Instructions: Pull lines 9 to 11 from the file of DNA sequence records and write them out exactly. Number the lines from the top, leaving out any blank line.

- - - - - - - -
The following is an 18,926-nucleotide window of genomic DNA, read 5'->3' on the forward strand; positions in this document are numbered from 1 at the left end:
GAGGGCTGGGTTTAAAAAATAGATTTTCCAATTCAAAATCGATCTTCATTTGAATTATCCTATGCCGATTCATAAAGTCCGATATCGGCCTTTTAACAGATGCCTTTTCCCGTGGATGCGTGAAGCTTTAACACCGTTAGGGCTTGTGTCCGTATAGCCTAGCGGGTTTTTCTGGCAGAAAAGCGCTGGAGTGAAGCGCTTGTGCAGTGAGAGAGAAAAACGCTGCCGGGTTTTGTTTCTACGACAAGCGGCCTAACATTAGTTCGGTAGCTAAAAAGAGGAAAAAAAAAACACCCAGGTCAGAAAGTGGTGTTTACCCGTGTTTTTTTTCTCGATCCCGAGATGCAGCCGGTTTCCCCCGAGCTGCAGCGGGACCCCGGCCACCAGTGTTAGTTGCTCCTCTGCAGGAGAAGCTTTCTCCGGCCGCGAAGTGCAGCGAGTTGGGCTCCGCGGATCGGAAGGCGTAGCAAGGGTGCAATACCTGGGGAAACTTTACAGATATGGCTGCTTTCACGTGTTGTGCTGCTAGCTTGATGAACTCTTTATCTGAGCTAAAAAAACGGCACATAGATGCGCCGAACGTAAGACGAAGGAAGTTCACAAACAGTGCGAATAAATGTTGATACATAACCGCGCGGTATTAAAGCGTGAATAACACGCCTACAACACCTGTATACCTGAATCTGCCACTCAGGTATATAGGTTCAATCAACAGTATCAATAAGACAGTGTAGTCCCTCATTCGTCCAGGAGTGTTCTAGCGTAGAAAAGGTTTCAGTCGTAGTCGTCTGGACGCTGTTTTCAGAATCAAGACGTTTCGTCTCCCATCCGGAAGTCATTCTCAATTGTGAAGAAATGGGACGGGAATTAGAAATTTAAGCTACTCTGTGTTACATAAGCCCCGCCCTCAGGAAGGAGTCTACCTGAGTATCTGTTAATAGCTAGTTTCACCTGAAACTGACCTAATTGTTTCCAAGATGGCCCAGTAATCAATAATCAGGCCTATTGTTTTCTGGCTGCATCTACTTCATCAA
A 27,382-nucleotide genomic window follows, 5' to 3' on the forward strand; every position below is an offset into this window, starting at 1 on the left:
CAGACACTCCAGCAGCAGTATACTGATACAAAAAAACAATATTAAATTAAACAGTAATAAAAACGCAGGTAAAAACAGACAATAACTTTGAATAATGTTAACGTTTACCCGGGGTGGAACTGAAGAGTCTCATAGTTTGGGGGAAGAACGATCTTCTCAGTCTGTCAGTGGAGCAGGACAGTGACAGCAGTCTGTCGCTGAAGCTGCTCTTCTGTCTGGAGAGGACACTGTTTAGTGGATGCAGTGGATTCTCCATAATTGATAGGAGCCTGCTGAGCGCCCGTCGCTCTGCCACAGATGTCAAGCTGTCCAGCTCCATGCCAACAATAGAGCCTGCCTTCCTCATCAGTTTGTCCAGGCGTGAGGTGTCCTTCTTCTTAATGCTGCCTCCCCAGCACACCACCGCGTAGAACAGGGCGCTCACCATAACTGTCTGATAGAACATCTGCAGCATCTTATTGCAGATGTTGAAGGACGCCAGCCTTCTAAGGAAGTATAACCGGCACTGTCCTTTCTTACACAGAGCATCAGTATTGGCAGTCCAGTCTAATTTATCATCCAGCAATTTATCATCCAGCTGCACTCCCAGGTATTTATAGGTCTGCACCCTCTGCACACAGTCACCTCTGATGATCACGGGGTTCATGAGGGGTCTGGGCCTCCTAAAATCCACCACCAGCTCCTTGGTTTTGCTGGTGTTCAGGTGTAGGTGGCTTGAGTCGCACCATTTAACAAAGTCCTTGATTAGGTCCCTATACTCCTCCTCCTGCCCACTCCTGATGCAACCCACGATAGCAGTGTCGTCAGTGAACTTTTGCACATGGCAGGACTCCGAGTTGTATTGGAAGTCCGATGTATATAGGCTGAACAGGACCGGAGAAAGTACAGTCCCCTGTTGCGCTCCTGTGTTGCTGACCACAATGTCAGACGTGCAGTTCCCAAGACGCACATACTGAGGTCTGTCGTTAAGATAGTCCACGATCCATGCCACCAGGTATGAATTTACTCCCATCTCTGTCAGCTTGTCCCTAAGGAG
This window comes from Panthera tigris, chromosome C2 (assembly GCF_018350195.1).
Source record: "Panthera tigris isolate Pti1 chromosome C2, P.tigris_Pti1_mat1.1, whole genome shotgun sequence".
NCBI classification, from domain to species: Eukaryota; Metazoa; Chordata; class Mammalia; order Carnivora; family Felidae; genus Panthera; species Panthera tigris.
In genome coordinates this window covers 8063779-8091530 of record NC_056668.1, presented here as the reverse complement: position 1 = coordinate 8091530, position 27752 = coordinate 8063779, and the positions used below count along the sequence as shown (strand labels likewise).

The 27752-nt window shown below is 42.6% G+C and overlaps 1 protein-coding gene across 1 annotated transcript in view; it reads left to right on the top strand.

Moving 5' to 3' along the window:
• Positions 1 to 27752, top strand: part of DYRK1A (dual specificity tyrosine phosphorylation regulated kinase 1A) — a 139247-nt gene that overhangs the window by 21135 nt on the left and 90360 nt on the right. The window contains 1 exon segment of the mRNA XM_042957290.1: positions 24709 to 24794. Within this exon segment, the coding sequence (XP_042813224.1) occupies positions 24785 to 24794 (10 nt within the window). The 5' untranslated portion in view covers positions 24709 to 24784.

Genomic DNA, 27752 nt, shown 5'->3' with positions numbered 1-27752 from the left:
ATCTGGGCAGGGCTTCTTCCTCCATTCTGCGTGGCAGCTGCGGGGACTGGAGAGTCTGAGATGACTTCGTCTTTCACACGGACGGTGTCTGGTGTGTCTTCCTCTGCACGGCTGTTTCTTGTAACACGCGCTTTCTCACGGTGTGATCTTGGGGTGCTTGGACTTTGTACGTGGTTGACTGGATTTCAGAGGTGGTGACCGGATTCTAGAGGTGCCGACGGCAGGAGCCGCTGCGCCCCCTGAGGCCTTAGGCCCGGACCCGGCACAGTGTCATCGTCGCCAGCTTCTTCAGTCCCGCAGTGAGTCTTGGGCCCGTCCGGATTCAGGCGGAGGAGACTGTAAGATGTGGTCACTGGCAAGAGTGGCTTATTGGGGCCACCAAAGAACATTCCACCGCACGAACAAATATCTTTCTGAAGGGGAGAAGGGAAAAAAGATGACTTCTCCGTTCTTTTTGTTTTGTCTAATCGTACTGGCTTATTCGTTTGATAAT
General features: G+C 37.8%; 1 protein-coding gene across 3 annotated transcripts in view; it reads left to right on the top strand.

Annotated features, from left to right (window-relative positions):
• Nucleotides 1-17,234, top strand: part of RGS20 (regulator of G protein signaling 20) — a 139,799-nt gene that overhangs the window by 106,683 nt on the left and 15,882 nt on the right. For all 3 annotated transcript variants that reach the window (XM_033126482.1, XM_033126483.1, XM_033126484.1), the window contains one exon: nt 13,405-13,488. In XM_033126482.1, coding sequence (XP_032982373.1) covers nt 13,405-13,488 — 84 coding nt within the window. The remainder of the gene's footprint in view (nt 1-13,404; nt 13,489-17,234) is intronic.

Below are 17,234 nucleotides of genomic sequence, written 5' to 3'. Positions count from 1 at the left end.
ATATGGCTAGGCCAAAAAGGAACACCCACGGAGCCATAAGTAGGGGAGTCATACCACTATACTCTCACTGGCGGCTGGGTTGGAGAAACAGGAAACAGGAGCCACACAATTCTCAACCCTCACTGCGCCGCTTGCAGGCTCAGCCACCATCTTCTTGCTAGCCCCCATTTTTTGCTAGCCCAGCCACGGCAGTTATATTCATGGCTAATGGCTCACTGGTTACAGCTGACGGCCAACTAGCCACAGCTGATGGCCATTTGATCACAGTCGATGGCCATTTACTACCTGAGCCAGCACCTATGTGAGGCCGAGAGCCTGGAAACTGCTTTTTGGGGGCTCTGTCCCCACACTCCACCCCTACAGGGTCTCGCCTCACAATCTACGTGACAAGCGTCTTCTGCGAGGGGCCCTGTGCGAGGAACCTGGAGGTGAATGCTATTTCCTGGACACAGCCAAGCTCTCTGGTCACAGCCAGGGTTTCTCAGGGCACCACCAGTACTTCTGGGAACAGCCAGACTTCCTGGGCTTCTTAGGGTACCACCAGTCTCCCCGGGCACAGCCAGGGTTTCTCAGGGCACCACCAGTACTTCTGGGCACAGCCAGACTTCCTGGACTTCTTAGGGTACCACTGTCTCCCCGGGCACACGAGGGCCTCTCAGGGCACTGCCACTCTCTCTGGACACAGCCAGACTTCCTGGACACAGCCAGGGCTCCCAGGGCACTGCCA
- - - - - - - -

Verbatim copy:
The 27752-nt window shown below is 42.6% G+C and overlaps 1 protein-coding gene across 1 annotated transcript in view; it reads left to right on the top strand.

Moving 5' to 3' along the window:
• Positions 1 to 27752, top strand: part of DYRK1A (dual specificity tyrosine phosphorylation regulated kinase 1A) — a 139247-nt gene that overhangs the window by 21135 nt on the left and 90360 nt on the right. The window contains 1 exon segment of the mRNA XM_042957290.1: positions 24709 to 24794. Within this exon segment, the coding sequence (XP_042813224.1) occupies positions 24785 to 24794 (10 nt within the window). The 5' untranslated portion in view covers positions 24709 to 24784.